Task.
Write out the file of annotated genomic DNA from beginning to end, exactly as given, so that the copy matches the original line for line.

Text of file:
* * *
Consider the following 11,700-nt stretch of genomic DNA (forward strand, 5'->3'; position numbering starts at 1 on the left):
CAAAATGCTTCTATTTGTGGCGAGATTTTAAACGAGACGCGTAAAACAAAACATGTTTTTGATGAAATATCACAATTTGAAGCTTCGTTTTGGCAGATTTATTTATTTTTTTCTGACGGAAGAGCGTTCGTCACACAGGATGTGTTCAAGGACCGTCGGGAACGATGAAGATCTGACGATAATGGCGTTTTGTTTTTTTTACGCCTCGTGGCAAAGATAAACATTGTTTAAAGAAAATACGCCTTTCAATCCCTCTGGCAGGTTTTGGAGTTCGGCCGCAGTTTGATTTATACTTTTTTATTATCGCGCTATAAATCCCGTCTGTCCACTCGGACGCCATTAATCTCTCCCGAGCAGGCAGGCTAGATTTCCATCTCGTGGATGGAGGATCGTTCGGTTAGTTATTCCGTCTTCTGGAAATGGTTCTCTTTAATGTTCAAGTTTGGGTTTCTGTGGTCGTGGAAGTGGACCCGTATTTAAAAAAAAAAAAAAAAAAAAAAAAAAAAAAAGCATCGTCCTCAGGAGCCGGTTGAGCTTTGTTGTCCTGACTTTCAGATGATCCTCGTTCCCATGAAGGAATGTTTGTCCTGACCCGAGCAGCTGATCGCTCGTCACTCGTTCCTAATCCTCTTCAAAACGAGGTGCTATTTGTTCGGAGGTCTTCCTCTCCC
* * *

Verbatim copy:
Consider the following 11,700-nt stretch of genomic DNA (forward strand, 5'->3'; position numbering starts at 1 on the left):
CAAAATGCTTCTATTTGTGGCGAGATTTTAAACGAGACGCGTAAAACAAAACATGTTTTTGATGAAATATCACAATTTGAAGCTTCGTTTTGGCAGATTTATTTATTTTTTTCTGACGGAAGAGCGTTCGTCACACAGGATGTGTTCAAGGACCGTCGGGAACGATGAAGATCTGACGATAATGGCGTTTTGTTTTTTTTACGCCTCGTGGCAAAGATAAACATTGTTTAAAGAAAATACGCCTTTCAATCCCTCTGGCAGGTTTTGGAGTTCGGCCGCAGTTTGATTTATACTTTTTTATTATCGCGCTATAAATCCCGTCTGTCCACTCGGACGCCATTAATCTCTCCCGAGCAGGCAGGCTAGATTTCCATCTCGTGGATGGAGGATCGTTCGGTTAGTTATTCCGTCTTCTGGAAATGGTTCTCTTTAATGTTCAAGTTTGGGTTTCTGTGGTCGTGGAAGTGGACCCGTATTTAAAAAAAAAAAAAAAAAAAAAAAAAAAAAAAGCATCGTCCTCAGGAGCCGGTTGAGCTTTGTTGTCCTGACTTTCAGATGATCCTCGTTCCCATGAAGGAATGTTTGTCCTGACCCGAGCAGCTGATCGCTCGTCACTCGTTCCTAATCCTCTTCAAAACGAGGTGCTATTTGTTCGGAGGTCTTCCTCTCCC